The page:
Lawrence Douglas Wilder was born on January 17,1931 and is an American lawyer and politician who served as the 66th Governor of Virginia from 1990 to 1994.
51 Facts About Douglas Wilder
Douglas Wilder was the first African American to serve as governor of a US state since the Reconstruction era, and the first African American ever elected as governor.
Douglas Wilder is currently a professor at the eponymous Wilder School at Virginia Commonwealth University.
Douglas Wilder established a legal practice in Richmond after graduating from the Howard University School of Law.
Douglas Wilder remained in that chamber until 1986, when he took office as the Lieutenant Governor of Virginia, becoming the first African American to hold statewide office in Virginia.
Douglas Wilder left the gubernatorial office in 1994, as the Virginia constitution prohibits governors from immediately seeking re-election.
Douglas Wilder briefly sought the 1992 Democratic presidential nomination, but withdrew from the race before the first primaries.
Douglas Wilder briefly ran as an independent in the 1994 Virginia Senate election before dropping out of the race.
Douglas Wilder returned to elective office in 2005, when he became the first directly elected mayor of Richmond.
Douglas Wilder was born on January 17,1931, in the segregated Church Hill neighborhood of Richmond.
Douglas Wilder is the son of Beulah Olive and Robert Judson Wilder.
Douglas Wilder is the grandson of slaves, his paternal grandparents having been enslaved in Goochland County.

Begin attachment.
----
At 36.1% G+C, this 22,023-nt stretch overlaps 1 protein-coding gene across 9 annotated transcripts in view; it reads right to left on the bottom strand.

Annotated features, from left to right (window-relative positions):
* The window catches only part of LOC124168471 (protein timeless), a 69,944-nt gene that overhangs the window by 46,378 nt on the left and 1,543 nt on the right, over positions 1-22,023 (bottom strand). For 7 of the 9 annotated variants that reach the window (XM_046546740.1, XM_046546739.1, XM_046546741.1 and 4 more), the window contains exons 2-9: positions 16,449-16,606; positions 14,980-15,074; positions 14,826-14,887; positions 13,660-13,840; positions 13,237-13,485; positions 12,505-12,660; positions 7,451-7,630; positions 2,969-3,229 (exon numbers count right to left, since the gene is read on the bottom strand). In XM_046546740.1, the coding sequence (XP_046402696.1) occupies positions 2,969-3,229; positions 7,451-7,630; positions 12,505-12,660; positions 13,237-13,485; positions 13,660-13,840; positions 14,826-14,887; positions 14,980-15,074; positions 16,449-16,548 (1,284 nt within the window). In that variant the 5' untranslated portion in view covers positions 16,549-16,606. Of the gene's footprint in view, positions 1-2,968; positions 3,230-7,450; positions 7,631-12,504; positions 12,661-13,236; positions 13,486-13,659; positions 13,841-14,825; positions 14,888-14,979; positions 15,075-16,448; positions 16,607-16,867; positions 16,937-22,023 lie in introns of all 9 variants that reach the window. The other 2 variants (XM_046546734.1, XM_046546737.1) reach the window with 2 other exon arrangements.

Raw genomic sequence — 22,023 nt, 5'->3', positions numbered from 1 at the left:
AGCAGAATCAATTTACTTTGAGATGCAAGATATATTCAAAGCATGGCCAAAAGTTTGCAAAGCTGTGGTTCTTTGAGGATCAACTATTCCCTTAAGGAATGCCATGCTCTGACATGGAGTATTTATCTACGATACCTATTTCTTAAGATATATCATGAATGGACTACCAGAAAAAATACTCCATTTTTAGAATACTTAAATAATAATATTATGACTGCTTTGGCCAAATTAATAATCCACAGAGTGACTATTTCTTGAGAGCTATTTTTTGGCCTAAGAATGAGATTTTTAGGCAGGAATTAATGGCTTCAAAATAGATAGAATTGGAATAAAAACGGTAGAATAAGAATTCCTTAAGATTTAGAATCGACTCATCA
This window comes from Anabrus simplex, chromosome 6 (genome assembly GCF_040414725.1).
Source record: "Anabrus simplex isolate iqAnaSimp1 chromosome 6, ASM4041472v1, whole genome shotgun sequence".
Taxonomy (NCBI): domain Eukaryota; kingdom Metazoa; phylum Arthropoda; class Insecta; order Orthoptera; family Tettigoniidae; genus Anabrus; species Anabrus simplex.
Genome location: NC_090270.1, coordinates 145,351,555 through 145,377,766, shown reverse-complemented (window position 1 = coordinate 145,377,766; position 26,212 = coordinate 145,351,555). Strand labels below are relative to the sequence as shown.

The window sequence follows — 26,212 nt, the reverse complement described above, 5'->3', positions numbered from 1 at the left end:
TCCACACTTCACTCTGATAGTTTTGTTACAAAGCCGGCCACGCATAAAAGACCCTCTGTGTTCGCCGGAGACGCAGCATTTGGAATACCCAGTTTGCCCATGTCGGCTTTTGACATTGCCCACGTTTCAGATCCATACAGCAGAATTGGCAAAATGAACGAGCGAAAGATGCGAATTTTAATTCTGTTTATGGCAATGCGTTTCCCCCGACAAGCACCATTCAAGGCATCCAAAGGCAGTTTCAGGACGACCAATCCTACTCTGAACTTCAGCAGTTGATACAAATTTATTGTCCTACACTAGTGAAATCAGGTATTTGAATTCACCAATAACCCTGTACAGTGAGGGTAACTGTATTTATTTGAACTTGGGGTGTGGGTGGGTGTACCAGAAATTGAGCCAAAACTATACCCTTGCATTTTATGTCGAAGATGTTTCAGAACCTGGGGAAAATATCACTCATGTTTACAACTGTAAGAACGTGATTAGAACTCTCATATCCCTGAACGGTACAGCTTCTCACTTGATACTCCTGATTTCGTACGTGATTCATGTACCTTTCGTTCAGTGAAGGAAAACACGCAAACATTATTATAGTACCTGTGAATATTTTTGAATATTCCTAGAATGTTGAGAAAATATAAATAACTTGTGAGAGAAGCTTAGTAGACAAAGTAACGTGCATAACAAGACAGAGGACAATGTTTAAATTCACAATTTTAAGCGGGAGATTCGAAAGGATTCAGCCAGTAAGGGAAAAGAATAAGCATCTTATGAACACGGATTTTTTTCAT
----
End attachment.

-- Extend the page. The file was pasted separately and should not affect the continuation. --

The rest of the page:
The seventh of eight brothers and sisters, Wilder was named for the African-American writers Paul Laurence Dunbar and Frederick Douglass.
Douglas Wilder's father sold insurance and his mother worked as a maid.
Douglas Wilder worked his way through Virginia Union University, a historically black university, by waiting tables at hotels and shining shoes, graduating in 1951 with a degree in chemistry.
At the Battle of Pork Chop Hill, he and two other men found themselves cut off from their unit, but they bluffed nineteen North Korean soldiers into surrendering, for which Douglas Wilder was awarded the Bronze Star Medal.
Douglas Wilder was a sergeant when he was discharged in 1953.
Douglas Wilder had joined the Democratic Party and began his career in public office by winning a 1969 special election for the Virginia State Senate from a Richmond-area district.
Douglas Wilder was the first African American elected to the Virginia Senate since Reconstruction.
Douglas Wilder briefly flirted with an independent bid for the United States Senate in 1982.
Douglas Wilder did so after the initial favorite for the Democratic nomination, State Delegate Owen Pickett of Virginia Beach, paid homage to the Byrd Organization in announcing his bid.
Pickett not only realized that Douglas Wilder was serious, but that he would siphon off enough black votes in a three-way race to hand the seat to the Republican nominee, Congressman Paul Trible.
Pickett pulled out of the race, and Douglas Wilder abandoned plans to run for the Senate.
In 1985 Wilder was narrowly elected as the 35th Lieutenant Governor of Virginia on a Democratic ticket headed by Attorney General Gerald L Baliles, the party's candidate for governor.
Douglas Wilder was the first African American to win a statewide election in Virginia.
Aware that he needed to reach the swath of the state's majority-white electorate, Douglas Wilder had undertaken a two-month "back roads" campaign tour of the state, visiting Virginia's predominantly rural central and western regions and enhancing his name recognition across the state.